- He's leaving on a jet plane, or so I hope.
- July 3rd, 2013
Justin is due to leave Taipei in nine hours. Yay!
Earlier this week he said that he went to the government offices and they did stuff and things in preparation for him to leave. As an aside, he told me that government staff in charge of foreigners working/studying/visiting in Taiwan literally handle official paperwork by taking photocopies of stuff and things, and then cutting up pertinent parts (with scissors) and sticking them (with glue) onto official documents. It's first grade arts and crafts over there every day, all day.
I can just imagine those job interviews.
Interviewer: How did you do in first grade art class?
Hopeful cutter and gluer: Outstanding!
Interviewer: Would you say you can cut a straight line?
Hopeful cutter and gluer: When I'm sober, yes.
Interviewer: And how would you rate your gluing skills?
Hopeful cutter and gluer: I can glue the shit out of that son of a bitch!
Interviewer: And can you speak English at all?
Hopeful cutter and gluer: Not a fucking word!
Interviewer: You're hired!
So he gets a call from the cut and glue division of the government two days ago saying 'There's a problem with your paperwork.' and I'm all, 'Oh my god they're not going to let him leave! China has overthrown the Taiwanese government and...sealed off the island! And. He's...stuck there. Forever!'
Then yesterday he said that they had just stamped the wrong date on his paperwork, so he had to go traipsing back there to have that amended.
Which leads me to believe that they didn't cover 'How accurate are you in stamping dates?' in the job interview.
As an aside, these are the same people who registered his official address incorrectly, which came in very handy when he got a parking ticket last week. Not deliverable - not going to pay it.
So, back to that job interview:
Interviewer: How good are you at transcribing addresses?
Hopeful cutter and gluer: I'm numerically dyslexic.
Interviewer: Still hired!
As an aside aside, when he told me that he was stunned that he even got a parking ticket, I said, 'I thought you could hang a scooter off a light post and that would be perfectly legal.' and he said, 'It is, I've seen it done.'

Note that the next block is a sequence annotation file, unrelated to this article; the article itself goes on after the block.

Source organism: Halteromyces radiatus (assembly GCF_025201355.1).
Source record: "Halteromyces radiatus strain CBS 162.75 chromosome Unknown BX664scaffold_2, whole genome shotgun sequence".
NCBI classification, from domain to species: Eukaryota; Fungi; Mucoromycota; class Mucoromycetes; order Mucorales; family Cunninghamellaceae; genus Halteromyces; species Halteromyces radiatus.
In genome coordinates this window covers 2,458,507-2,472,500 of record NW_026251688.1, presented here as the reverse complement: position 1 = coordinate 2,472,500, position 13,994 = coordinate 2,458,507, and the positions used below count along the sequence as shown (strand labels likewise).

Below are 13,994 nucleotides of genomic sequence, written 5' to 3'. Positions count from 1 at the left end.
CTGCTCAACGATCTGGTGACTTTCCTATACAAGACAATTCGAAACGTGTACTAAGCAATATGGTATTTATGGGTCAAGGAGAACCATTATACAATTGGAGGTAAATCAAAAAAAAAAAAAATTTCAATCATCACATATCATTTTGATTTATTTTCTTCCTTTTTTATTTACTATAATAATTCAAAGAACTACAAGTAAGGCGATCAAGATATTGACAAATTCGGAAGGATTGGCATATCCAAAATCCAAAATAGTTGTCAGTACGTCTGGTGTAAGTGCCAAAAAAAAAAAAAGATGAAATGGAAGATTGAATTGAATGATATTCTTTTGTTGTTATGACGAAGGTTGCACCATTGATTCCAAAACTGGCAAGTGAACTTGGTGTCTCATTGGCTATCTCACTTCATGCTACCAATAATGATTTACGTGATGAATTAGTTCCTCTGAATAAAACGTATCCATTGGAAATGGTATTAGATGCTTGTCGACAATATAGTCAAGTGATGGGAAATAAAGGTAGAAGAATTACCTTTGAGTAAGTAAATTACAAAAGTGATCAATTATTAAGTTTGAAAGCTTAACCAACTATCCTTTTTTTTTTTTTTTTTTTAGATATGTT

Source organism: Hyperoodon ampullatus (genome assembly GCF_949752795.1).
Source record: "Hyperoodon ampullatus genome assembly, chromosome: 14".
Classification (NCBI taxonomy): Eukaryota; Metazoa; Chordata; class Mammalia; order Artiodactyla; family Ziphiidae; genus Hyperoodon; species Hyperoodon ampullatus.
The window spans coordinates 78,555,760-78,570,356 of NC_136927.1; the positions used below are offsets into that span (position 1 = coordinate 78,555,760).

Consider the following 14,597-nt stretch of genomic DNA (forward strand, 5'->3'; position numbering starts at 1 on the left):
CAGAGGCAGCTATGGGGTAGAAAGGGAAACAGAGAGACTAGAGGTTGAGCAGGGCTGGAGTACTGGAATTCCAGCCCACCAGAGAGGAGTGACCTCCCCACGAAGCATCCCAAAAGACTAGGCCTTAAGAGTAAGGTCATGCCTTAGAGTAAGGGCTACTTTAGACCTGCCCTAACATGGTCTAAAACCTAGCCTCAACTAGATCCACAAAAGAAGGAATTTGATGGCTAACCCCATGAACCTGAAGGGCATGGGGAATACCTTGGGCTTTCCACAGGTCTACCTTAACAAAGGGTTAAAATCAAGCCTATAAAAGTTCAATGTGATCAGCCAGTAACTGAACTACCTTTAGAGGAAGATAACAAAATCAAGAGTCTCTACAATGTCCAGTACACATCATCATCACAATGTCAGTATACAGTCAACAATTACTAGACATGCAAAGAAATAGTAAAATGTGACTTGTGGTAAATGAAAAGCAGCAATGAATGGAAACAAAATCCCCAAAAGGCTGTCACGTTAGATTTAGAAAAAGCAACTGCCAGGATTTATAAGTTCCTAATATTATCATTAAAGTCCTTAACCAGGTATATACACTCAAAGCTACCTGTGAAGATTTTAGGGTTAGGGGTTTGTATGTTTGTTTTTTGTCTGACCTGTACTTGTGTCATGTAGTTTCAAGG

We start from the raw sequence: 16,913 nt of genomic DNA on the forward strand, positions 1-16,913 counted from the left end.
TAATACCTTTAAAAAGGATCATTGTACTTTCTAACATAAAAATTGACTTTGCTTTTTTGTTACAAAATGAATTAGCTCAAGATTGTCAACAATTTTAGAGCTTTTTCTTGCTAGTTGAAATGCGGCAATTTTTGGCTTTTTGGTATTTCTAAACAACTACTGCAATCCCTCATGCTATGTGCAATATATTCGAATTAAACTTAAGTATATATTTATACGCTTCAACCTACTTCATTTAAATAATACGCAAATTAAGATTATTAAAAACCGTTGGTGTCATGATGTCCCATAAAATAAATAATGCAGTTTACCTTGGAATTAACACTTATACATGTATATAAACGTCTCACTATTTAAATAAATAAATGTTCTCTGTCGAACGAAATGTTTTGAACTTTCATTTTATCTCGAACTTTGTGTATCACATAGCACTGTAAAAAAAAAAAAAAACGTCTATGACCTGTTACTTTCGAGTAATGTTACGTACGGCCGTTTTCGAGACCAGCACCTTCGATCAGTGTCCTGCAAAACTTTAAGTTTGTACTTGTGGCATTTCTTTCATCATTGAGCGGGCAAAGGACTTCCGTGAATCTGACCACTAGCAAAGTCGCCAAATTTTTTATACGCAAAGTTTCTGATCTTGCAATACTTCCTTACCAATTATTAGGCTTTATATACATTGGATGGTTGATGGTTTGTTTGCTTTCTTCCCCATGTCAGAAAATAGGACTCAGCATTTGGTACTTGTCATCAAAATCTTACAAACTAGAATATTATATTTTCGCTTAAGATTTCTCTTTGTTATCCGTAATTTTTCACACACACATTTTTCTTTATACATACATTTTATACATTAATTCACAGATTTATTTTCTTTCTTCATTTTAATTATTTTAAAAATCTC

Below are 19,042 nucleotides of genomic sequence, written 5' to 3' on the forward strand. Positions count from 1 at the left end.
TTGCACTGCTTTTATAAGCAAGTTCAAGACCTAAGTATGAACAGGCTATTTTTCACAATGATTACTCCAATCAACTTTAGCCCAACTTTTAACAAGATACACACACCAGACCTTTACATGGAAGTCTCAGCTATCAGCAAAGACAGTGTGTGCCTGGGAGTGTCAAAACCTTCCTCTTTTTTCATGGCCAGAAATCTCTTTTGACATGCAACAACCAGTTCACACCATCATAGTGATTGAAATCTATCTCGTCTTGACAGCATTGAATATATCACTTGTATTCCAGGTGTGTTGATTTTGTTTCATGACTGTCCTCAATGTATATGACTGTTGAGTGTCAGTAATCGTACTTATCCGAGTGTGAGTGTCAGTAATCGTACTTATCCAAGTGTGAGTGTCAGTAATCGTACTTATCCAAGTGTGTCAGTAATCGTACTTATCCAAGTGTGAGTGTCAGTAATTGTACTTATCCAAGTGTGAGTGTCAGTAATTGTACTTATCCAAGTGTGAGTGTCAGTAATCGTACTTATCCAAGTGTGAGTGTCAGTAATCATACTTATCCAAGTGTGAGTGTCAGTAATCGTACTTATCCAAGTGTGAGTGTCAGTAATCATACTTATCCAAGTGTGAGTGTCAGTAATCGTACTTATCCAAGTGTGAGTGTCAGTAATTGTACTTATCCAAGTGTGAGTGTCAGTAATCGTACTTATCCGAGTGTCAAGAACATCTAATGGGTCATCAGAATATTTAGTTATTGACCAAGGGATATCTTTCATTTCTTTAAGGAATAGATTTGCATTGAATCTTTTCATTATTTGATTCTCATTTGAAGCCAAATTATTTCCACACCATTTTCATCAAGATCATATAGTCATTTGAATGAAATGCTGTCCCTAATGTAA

He logs onto Skype an hour ago, and he tells me that he can't check in with the airline online and print his boarding pass.
And you know? Jesus Christ!
Normally, I would say no big deal, but right now? Not so much.
The universe is conspiring against me and giving me palpitations and an eye twitch and it's only 4:30 am.
I am picturing him at the airport trying to board an Asian airline that will bring him to Seoul and he'll say 'I couldn't check in online and print my boarding pass.' And they're going to say, 'Show me your paperwork.'
He'll bust out his stamped and cut and glued...mess, and they'll say, in Mandarin, 'Here's your problem. See this patch of paper right here? It wasn't cut in a straight line.'
Now, if this was me, I'd say something along the lines of, 'Mother of fuck!' but this is my son who never swears (Seriously, he never swears. How is it possible that he's my son?) and he'll say something like, 'I have a Fiskers paper cutter in my messenger bag. I'll correct the misalignment.'
He'll be home for eight weeks IF he manages to get on that god damned plane which takes off with or without him in now less than nine hours and counting.
So, IF he gets here, he'll arrive in Montreal at 9:00 pm tomorrow and give me a Samsung Galaxy cell phone which costs $350 here and which he paid $115 for in Taipei.
As another aside, he told me that it's completely ridiculous how much stuff is available in Taiwan. He wanted to buy shoes and the store had 8000 different styles and he walked out without shoes because of shoe oversaturation. I asked him to buy me some fabric and he walked into a store that had an ocean of fabric and he just stood there saying 'The ocean is made out of fabric. Who knew?' Same goes for electronics. He said there is an electronics mall that's the size of four giant Canadian malls, and all they sell is shiny techno. It's his favourite place in Taipei, he goes there and drools out the side of his mouth with a blank stare chanting 'Nirvana. Niiiiirvaaaaaaannnnnnnaaaaaaaa!'
Fun fact: There are more 7-11 stores per capita in Taiwan than any other place on earth. That's a lot of Twinkies.
I was all set and ready to buy a cell phone and at the last second as I was just about to hand over $350, I said to myself, I said, 'Self. What the hell? Justin< is in Taipei, the capital city of way cheaper stuff and things!' So I asked him if he would mind doing me a favour and buying me a cell phone, and he said, 'Hell yes! Trip to the electronics mall? Oh hell yes!'
On Friday he will probably be unconscious for much of the day, trying to adjust to the twelve hour time difference. On Saturday I'm having a backyard barbecue where my family and his father's family will be hugging the crap out of him and saying stuff like, 'My god, you've lost a lot of weight! You could totally pass as Asian!' and 'Say something in Mandarin!'
On Sunday he'll possibly nurse a hangover. On Monday he starts a full time job at McGill University. Yes, his entire 'vacation' will be spent working full time just like his 'year off' from learning stuff and things was spent working full time.
This kid. He wouldn't know how to relax if relax hit him upside the head.